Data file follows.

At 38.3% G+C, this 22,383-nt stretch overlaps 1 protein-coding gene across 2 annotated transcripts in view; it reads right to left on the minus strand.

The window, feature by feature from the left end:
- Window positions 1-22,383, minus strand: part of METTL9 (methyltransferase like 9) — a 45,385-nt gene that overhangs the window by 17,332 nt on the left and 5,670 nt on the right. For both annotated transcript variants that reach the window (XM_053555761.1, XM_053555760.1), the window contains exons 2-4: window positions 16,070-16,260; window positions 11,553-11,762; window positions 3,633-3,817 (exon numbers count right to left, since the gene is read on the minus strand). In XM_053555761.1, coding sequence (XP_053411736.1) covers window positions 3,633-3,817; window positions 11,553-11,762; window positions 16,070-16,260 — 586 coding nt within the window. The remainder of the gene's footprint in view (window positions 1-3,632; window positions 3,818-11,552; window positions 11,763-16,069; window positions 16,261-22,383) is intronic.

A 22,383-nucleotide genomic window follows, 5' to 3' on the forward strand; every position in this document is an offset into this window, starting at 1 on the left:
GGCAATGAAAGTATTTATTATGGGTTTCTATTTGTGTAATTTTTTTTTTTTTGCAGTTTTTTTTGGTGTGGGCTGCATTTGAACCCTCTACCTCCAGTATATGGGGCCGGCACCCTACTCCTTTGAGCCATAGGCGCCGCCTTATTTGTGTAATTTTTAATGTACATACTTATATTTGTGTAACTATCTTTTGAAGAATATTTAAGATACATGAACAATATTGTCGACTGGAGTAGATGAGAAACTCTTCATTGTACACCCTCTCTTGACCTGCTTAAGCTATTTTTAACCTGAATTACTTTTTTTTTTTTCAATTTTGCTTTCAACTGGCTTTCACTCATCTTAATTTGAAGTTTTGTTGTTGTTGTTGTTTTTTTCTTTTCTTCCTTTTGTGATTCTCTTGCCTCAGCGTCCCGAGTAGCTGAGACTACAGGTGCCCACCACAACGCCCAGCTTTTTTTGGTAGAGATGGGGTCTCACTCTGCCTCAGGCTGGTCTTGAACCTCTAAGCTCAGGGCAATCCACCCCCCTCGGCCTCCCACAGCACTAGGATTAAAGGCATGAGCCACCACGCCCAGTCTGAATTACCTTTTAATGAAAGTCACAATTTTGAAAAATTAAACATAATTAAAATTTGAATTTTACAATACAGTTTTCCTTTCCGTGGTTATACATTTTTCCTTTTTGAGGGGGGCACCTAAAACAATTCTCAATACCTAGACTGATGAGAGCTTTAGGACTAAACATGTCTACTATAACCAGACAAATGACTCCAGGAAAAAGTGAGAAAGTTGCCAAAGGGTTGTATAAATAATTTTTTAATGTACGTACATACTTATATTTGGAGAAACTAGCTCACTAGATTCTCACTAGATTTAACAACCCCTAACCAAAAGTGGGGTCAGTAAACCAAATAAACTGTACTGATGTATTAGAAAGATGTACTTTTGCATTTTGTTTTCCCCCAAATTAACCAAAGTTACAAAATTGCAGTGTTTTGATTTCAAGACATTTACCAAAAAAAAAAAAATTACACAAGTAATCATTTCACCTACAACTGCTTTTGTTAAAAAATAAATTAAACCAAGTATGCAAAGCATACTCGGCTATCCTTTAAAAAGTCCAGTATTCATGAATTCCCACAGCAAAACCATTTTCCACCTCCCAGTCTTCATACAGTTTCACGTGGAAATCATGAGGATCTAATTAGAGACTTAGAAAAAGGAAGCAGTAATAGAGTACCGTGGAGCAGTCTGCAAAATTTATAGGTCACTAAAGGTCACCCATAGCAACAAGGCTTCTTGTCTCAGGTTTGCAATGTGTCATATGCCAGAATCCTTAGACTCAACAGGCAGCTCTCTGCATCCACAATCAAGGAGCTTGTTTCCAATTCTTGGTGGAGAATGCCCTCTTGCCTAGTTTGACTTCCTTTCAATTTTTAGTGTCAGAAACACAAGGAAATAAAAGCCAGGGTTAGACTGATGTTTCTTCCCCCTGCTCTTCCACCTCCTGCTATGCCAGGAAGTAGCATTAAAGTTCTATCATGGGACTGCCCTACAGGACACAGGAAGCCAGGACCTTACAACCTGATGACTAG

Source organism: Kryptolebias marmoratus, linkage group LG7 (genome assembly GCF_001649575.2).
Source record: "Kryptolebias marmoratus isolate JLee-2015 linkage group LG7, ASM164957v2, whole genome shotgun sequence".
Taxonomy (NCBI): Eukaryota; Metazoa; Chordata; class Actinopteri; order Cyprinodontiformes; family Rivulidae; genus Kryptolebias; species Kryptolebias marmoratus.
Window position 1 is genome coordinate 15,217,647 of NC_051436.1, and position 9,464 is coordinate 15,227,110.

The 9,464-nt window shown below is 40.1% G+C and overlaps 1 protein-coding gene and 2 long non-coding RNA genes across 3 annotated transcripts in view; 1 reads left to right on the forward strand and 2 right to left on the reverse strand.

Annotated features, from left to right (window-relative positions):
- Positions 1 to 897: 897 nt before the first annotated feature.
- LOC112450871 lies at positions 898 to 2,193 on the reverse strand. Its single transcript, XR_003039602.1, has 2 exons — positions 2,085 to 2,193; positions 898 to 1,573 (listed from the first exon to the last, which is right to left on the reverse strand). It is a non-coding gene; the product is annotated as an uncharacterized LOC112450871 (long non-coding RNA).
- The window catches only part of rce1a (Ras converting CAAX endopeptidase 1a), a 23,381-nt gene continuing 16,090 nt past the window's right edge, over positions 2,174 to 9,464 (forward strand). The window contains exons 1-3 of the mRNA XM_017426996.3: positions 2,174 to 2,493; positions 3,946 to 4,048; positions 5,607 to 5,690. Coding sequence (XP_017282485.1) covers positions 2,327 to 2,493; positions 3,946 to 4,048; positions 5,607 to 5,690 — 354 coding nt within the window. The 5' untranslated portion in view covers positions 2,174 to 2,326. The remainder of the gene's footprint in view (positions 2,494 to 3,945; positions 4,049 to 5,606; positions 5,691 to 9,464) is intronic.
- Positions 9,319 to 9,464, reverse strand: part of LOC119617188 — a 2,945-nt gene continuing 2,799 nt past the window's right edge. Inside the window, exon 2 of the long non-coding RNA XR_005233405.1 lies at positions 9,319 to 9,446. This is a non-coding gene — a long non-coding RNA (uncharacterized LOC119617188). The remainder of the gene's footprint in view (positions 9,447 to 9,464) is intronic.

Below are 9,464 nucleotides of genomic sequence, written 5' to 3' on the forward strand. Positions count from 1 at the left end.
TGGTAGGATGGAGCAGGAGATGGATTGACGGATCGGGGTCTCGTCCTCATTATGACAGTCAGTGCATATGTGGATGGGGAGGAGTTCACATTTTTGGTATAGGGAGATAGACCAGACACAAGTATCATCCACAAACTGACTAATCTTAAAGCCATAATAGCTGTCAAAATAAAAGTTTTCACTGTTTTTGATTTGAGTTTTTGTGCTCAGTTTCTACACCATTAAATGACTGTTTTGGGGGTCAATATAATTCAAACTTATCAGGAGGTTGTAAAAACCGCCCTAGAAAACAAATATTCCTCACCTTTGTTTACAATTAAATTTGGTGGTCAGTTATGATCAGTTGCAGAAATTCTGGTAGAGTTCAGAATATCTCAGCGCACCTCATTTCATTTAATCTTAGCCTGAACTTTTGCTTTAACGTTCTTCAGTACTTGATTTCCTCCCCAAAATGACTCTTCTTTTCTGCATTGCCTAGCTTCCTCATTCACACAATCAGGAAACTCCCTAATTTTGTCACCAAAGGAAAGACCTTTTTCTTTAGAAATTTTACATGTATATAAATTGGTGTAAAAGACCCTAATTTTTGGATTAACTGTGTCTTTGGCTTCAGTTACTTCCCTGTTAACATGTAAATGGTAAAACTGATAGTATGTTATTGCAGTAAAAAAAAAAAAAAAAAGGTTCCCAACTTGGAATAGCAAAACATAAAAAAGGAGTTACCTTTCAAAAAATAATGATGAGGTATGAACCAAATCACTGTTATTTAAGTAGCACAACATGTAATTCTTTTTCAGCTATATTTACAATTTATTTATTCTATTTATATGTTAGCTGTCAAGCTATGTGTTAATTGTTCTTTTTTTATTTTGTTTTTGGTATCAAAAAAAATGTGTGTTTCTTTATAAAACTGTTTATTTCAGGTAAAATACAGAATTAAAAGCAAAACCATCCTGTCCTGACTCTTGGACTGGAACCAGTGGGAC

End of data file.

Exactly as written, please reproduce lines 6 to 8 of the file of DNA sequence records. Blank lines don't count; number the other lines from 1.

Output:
Source organism: Kryptolebias marmoratus, linkage group LG7 (genome assembly GCF_001649575.2).
Source record: "Kryptolebias marmoratus isolate JLee-2015 linkage group LG7, ASM164957v2, whole genome shotgun sequence".
Taxonomy (NCBI): Eukaryota; Metazoa; Chordata; class Actinopteri; order Cyprinodontiformes; family Rivulidae; genus Kryptolebias; species Kryptolebias marmoratus.